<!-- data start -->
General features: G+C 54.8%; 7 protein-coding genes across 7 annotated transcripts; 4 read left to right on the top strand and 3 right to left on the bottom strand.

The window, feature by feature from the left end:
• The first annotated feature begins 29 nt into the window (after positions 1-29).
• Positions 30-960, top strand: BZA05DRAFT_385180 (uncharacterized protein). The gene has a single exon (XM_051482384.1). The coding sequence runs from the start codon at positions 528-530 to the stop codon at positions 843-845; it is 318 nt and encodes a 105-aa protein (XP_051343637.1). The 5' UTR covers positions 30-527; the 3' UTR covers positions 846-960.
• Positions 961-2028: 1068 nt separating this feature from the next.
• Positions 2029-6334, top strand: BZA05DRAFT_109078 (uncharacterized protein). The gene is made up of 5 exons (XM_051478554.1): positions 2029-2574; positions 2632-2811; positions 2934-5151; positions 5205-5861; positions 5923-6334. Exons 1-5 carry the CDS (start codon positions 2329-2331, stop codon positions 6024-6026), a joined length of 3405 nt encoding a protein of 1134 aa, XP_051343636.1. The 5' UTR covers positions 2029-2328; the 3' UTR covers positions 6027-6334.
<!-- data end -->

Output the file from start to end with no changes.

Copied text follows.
General features: G+C 54.8%; 7 protein-coding genes across 7 annotated transcripts; 4 read left to right on the top strand and 3 right to left on the bottom strand.

The window, feature by feature from the left end:
• The first annotated feature begins 29 nt into the window (after positions 1-29).
• Positions 30-960, top strand: BZA05DRAFT_385180 (uncharacterized protein). The gene has a single exon (XM_051482384.1). The coding sequence runs from the start codon at positions 528-530 to the stop codon at positions 843-845; it is 318 nt and encodes a 105-aa protein (XP_051343637.1). The 5' UTR covers positions 30-527; the 3' UTR covers positions 846-960.
• Positions 961-2028: 1068 nt separating this feature from the next.
• Positions 2029-6334, top strand: BZA05DRAFT_109078 (uncharacterized protein). The gene is made up of 5 exons (XM_051478554.1): positions 2029-2574; positions 2632-2811; positions 2934-5151; positions 5205-5861; positions 5923-6334. Exons 1-5 carry the CDS (start codon positions 2329-2331, stop codon positions 6024-6026), a joined length of 3405 nt encoding a protein of 1134 aa, XP_051343636.1. The 5' UTR covers positions 2029-2328; the 3' UTR covers positions 6027-6334.